• 1/2 teaspoon dried thyme
  • 1-1/2 teaspoons sugar
  • 4 large carrots, peeled and cut into one-inch chunks on a diagonal
  • 1 pound small white boiling potatoes (baby yukons), cut in half
  • Fresh chopped parsley, for garnish (optional)


  1. Preheat oven to 325°F with rack in middle.
  2. Pat beef dry and season salt and pepper. In a large Dutch oven or heavy pot, heat 1 tablespoon olive oil over medium-high heat until hot and shimmering. Brown meat in 3 batches, turning with tongs, about 5-8 minutes per batch, adding one tablespoon more oil for each batch. (To sear meat properly, do not crowd the pan and let meat develop brown crust before turning with tongs.) Transfer meat to a large plate and set aside.
  3. Add onions, garlic and balsamic vinegar; cook, stirring with a wooden spoon to scrape brown bits from bottom of pan, about 5 minutes. Add tomato paste and cook a few minutes more. Add beef with juices back to pan and sprinkle with flour; stir with wooden spoon until flour is dissolved, 1-2 minutes. Add wine, beef broth, water, bay leaf, thyme, and sugar; stir with wooden spoon to loosen any brown bits from bottom of pan and bring to a boil. Cover pot with lid, transfer to preheated oven and braise for 2 hours.
  4. Remove pot from oven and add carrots and potatoes. Cover and place back in oven for 50-60 minutes more, or until vegetables are cooked and meat is very tender. Taste and adjust seasoning if necessary (freshly ground black pepper and a pinch of sugar go a long way). Let cool, then store in refrigerator overnight or until ready to serve. This stew improves in flavor if made at least 1 day ahead. Reheat, covered, over medium heat or in a 350°F oven. Garnish with fresh parsley if desired.



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  • Dottie White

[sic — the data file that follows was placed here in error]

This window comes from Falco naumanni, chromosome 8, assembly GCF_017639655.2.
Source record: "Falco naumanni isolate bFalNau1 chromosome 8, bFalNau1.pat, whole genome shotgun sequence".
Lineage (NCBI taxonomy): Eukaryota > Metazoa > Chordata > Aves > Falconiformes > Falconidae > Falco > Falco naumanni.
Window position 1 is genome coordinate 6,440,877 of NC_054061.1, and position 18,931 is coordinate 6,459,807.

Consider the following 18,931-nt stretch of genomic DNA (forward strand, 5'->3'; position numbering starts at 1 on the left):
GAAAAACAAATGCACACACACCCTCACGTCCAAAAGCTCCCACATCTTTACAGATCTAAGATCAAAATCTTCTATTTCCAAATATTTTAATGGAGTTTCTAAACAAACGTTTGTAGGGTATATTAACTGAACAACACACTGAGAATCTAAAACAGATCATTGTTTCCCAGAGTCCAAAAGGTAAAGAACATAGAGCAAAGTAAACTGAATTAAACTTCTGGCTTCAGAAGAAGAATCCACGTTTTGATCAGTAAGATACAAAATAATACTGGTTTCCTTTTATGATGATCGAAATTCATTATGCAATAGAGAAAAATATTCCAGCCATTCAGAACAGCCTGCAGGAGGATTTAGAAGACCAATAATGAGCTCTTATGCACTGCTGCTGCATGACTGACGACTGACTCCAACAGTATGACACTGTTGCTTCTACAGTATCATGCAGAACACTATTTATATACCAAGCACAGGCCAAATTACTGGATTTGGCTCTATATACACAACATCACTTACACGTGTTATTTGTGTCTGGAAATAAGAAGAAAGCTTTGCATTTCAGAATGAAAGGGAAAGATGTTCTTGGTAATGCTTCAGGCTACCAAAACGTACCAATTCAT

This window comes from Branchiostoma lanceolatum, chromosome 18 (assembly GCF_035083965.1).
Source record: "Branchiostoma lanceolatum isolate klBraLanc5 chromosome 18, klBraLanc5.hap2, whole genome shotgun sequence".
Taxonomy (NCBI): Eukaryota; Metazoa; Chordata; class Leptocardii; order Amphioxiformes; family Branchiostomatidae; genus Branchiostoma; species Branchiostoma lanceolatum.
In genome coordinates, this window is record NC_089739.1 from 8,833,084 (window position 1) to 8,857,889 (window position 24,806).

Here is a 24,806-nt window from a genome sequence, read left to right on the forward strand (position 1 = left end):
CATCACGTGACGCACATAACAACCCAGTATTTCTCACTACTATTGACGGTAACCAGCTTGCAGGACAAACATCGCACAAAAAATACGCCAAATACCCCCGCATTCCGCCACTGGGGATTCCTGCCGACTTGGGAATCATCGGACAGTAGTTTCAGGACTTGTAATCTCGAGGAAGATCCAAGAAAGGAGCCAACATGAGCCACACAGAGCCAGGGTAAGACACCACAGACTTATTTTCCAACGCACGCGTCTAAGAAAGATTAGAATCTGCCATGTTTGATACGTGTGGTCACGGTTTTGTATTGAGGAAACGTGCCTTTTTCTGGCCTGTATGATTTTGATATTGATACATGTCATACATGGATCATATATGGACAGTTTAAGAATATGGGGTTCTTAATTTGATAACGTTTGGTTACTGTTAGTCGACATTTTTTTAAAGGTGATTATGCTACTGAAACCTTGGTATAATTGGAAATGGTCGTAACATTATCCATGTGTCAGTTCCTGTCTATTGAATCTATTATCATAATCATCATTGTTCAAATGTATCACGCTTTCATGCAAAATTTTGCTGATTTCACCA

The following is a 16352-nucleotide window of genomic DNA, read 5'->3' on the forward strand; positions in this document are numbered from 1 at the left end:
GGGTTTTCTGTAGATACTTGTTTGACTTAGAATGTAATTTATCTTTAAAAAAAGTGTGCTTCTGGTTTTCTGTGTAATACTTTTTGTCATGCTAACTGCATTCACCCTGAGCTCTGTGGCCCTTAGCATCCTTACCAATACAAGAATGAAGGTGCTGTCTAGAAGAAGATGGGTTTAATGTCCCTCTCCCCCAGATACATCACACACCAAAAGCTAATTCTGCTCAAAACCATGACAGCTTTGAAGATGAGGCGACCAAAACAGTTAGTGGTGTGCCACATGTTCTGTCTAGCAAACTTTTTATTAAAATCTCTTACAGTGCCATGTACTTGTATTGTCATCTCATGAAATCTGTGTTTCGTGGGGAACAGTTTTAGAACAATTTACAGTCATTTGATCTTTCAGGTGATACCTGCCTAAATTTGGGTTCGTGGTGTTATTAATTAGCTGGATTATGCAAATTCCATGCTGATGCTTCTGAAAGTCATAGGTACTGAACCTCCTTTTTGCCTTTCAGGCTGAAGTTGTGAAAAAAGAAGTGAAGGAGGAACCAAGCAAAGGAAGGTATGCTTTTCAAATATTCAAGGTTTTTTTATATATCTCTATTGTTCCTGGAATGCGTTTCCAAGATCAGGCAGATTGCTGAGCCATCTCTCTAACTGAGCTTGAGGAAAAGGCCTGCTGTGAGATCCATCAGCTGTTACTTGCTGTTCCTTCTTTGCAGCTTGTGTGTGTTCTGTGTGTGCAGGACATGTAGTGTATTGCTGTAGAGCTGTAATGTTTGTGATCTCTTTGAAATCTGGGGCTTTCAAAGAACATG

The Cook’s Illustrated Beef Stew recipe is 4 pages long. When did cooking peasant food get so complicated? This recipe is simple, the ingredients true, and the results are amazing.

    • Gabriele Deschaine

      believe it or not some people do not know how to cook and do need those pictures…I work in food service and had to stand there and teach some how to cook step by step, the pictures will help those who need help to cook

  • Tricia O

    OMG, this looks so good. I getting hungry just looking at the picture. I’m making this tonight!

  • The Beef Stew with Carrots and Potates was the first recipe made in our home from this website. It was superb! Thank you for sharing this recipe.

  • Schmidty

    Excellent stew recipe! I use my own homemade beef broth but otherwise follow this to the letter. Easy and delicious.

  • Jan M

    Just Awesome!!! Made for a special dinner with my folks and was a big hit. Thanks for the recipe

  • Mary

    This has got to be the best stew recipe ever! My husband isn’t usually a big fan of stew but he loved this one. Thanks for another great recipe!

  • Mario

    Talking about a big hit, I am working in Manila, Philippines and the culture here when is your birthday, you must invite the people to a blowout (dinner or lunch), let me tell you very happily that out of 63 people I had invited 63 of them loved it. I can not thank you enough for your recipe. It was one of my greatest birthday, thanks to you and my friends.


    • Jenn

      This comment was so nice to read, Mario. I’m so glad your guests loved the stew. Happy Birthday!

  • Jennifer

    My husband I LOVE this recipe. I normally make stew in a crockpot but since making this recipe I will never go back. This recipe is so worth the extra effort. Yum!